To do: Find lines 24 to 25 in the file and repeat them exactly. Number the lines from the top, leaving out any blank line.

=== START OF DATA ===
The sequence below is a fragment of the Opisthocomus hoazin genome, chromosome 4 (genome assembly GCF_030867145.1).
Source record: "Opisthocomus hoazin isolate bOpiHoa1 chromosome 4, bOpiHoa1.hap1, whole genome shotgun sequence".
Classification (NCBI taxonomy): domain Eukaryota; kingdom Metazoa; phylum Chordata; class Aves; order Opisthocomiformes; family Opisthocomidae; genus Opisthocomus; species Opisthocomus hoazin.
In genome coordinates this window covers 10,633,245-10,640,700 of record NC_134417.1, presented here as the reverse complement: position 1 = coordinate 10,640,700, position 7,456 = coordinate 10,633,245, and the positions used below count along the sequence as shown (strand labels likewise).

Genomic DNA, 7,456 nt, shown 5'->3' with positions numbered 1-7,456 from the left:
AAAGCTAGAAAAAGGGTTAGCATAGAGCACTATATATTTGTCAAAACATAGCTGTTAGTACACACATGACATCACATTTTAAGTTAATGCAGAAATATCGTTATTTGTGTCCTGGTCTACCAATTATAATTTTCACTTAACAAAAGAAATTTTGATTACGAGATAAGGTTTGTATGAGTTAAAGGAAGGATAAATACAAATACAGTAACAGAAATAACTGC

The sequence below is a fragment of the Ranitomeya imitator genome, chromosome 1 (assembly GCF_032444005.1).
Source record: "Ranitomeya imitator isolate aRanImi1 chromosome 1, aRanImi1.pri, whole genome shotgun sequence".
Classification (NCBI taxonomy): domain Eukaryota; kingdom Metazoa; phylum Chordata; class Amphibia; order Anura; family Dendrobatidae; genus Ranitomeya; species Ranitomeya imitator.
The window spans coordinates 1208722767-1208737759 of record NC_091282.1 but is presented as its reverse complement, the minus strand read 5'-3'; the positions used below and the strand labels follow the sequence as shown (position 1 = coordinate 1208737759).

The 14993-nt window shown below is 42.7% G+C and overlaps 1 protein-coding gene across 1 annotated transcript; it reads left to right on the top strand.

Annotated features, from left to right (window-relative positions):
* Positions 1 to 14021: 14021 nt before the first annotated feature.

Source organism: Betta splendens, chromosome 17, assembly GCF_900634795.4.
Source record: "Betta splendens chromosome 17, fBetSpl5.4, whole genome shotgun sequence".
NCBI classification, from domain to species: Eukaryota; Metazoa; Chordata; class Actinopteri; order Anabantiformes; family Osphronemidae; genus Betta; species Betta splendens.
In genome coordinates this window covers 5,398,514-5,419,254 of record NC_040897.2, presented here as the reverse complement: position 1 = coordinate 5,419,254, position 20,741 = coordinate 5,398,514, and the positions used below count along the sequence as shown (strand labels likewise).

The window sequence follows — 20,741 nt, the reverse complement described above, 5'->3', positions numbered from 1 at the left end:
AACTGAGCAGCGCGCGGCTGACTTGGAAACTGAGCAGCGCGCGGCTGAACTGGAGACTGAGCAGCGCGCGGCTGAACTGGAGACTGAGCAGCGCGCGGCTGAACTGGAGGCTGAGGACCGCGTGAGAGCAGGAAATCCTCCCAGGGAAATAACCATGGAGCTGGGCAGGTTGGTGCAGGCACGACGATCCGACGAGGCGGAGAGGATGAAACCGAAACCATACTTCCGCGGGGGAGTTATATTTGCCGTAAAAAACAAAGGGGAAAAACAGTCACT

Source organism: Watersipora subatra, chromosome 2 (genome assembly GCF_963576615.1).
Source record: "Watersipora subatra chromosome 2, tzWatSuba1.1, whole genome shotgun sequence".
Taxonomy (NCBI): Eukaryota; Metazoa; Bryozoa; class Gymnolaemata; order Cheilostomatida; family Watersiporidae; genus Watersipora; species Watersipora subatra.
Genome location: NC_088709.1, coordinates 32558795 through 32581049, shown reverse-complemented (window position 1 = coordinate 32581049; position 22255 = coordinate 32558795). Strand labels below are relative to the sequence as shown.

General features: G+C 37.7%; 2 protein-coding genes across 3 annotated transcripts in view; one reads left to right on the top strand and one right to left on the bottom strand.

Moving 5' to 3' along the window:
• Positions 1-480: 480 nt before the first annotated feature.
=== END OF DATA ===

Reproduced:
General features: G+C 37.7%; 2 protein-coding genes across 3 annotated transcripts in view; one reads left to right on the top strand and one right to left on the bottom strand.

Moving 5' to 3' along the window: